Tuesday, April 5, 2011

Re: Jain opponents of program to mitigate energy crisis

April 6, 2011
Basanta Nepal

Subject: RE: FW: An article on energy crisis

Basanta jee

Thanks a lot for reverting back with your well thought through comments.

I am particularly enthused by the clarity as to what Nepal needs, what she needs to do and how to do in your email below. I think you should be publishing your thoughts so that more people could be “educated”.

I have no difficulty in saying that the person I was referring to in the opening paragraph is Ms Arju Deuba. I didn’t name names thinking that it will be difficult for Kantipur to publish my article with her name in it. However, I am shocked that Kantipur has even deleted the very paragraph of my article which referred to her without naming names. I wonder if it is slavishness towards the likes of her on the part of Kantipur!

With best regards,

Sincerely,



Ratna Sansar Shrestha, FCA
Senior Water Resource Analyst
www.RatnaSansar.com



From: Basanta [mailto:basantaraj@gmail.com]
Sent: Monday, April 4, 2011 19:43
To: Ratna Sansar Shrestha
Subject: Re: FW: An article on energy crisis

Dear Ratna sir,
Its very nice to read your article as always. But I would like to say to you that in this particular article, you have put some hidden names or arguments, which does not seems easy to me. (The opening paragraph in blog.)



Concerning the jail term for persons causing hindrance for new hydro-power projects, its not the jail terms that will enable the new projects I think. Its the sincerity that government puts forward while implementing the proposed emergency plan measures. In Nepal there is not dearth of good plans but what lacks is the consistent policy and honest execution of those plans and policies. The person who designs the law, is the first who tries to break it or dishonour it. From other countries in world we can see the example that fear of death penalty has not reduced serious crimes in those countries. So, fear of punishment may not prevent this, but good policy and work may be the good solution.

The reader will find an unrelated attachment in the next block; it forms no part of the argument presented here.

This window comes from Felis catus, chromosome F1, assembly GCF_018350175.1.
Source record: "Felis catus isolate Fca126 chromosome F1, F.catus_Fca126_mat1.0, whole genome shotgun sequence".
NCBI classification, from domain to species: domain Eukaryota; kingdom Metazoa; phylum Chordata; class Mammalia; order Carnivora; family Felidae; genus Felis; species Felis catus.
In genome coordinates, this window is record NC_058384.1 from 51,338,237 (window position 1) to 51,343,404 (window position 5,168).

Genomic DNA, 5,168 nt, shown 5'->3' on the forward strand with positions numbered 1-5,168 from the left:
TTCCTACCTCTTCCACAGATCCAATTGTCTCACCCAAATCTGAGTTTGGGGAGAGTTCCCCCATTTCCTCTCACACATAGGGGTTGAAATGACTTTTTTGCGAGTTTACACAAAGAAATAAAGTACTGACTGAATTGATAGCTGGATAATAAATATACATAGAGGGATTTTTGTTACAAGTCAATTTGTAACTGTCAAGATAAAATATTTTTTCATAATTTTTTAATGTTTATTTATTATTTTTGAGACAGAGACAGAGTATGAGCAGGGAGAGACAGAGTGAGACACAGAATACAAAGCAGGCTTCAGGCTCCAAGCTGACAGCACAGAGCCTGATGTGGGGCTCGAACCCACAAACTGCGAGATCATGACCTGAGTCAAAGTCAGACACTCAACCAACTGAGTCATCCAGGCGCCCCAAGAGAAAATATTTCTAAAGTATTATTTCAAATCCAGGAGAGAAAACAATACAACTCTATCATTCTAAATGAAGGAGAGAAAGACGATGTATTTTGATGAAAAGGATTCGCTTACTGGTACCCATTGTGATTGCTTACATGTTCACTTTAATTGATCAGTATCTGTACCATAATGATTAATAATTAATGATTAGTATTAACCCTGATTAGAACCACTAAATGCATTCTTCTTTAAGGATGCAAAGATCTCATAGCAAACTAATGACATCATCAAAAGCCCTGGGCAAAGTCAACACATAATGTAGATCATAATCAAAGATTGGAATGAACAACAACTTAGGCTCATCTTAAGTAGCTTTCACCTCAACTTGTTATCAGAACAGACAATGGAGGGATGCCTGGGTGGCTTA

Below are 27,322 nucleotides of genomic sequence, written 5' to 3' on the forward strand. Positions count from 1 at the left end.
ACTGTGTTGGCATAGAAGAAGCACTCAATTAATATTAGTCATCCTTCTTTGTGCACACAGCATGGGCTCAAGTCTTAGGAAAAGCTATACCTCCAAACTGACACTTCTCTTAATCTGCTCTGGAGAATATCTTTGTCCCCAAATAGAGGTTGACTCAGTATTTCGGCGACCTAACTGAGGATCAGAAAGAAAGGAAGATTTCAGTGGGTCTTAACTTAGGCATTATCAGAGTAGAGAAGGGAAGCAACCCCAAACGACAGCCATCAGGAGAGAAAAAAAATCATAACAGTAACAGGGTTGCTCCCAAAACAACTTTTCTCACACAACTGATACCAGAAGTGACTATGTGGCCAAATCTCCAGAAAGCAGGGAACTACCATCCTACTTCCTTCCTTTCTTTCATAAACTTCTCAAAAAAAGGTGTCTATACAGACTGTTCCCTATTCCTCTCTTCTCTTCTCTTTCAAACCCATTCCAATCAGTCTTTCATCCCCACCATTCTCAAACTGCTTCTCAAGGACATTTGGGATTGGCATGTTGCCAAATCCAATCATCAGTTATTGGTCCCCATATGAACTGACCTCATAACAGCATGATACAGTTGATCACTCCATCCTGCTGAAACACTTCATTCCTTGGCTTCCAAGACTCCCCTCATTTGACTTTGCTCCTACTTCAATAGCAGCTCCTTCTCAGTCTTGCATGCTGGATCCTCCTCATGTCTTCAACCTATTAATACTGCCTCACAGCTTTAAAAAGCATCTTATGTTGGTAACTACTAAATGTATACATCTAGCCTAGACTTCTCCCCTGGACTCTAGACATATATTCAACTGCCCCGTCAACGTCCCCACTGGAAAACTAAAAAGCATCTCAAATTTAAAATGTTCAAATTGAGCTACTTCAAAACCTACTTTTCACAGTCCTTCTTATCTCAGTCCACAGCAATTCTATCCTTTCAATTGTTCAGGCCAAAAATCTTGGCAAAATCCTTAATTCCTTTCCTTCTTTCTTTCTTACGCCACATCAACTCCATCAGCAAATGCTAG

If we see the local support for the project, due to the lack of good investment opportunities we have seen large public who queue up to buy small shares (in Agriculture development bank, Nepal Telecom with premium, etc). Even local people are fighting to put their money for shares on Upper Tamakoshi and Chilime. So, if honest execution of policies can be convinced then even big investors may move to hydro-sector deserting investing further on bank. But big investors in Nepal seems to want quick money, which is not possible by investing in hydro-sector owing to its huge investment sum and long pay-back period. Also, frequent change of policy and dishonest execution adds to the problem for others.



Regarding scrapping export oriented projects and generating power for domestic consumption, there is no a question of debate. If we see the figures of money spent annually on energy import, the policy makers should have understood this. If more electricity is available, this money going out of country can be prevented apart from removing the loadshedding problem. There could be electric vehicles, electric cooking which will drastically reduce our dependency on imported energy and getting more poor. But in times of 14 hours dark each day, this argument may seem to be a joke.



Again, thank you very much for your effort on advocating this agenda sir. Lets hope leaders will not speak about exporting energy and getting rich by keeping Nepalese people in dark and making them consume expensive imported energy.



Best Regards,

Basanta Nepal


On 4 April 2011 06:08, Ratna Sansar Shrestha wrote:

Dear colleague
Kantipur has published an article of mine today

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